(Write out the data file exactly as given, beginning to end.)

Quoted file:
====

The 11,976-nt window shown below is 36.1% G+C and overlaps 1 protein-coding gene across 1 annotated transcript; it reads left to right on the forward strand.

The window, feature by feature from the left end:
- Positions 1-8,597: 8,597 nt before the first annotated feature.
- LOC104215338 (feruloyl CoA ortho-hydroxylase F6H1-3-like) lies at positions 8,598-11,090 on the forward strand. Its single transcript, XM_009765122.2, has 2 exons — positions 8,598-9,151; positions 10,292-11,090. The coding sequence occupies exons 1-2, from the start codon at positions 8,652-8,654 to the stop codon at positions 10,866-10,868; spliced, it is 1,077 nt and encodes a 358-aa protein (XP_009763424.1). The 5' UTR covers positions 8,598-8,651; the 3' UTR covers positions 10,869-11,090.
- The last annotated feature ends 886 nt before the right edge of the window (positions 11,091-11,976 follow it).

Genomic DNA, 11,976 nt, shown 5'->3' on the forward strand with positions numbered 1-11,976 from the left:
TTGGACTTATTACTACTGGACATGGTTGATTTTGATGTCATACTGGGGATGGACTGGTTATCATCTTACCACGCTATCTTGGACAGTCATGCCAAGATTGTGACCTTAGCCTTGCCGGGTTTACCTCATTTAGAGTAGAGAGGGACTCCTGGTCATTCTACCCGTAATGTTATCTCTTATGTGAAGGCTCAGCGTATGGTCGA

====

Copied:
The 11,976-nt window shown below is 36.1% G+C and overlaps 1 protein-coding gene across 1 annotated transcript; it reads left to right on the forward strand.

The window, feature by feature from the left end:
- Positions 1-8,597: 8,597 nt before the first annotated feature.
- LOC104215338 (feruloyl CoA ortho-hydroxylase F6H1-3-like) lies at positions 8,598-11,090 on the forward strand. Its single transcript, XM_009765122.2, has 2 exons — positions 8,598-9,151; positions 10,292-11,090. The coding sequence occupies exons 1-2, from the start codon at positions 8,652-8,654 to the stop codon at positions 10,866-10,868; spliced, it is 1,077 nt and encodes a 358-aa protein (XP_009763424.1). The 5' UTR covers positions 8,598-8,651; the 3' UTR covers positions 10,869-11,090.
- The last annotated feature ends 886 nt before the right edge of the window (positions 11,091-11,976 follow it).

Genomic DNA, 11,976 nt, shown 5'->3' on the forward strand with positions numbered 1-11,976 from the left:
TTGGACTTATTACTACTGGACATGGTTGATTTTGATGTCATACTGGGGATGGACTGGTTATCATCTTACCACGCTATCTTGGACAGTCATGCCAAGATTGTGACCTTAGCCTTGCCGGGTTTACCTCATTTAGAGTAGAGAGGGACTCCTGGTCATTCTACCCGTAATGTTATCTCTTATGTGAAGGCTCAGCGTATGGTCGA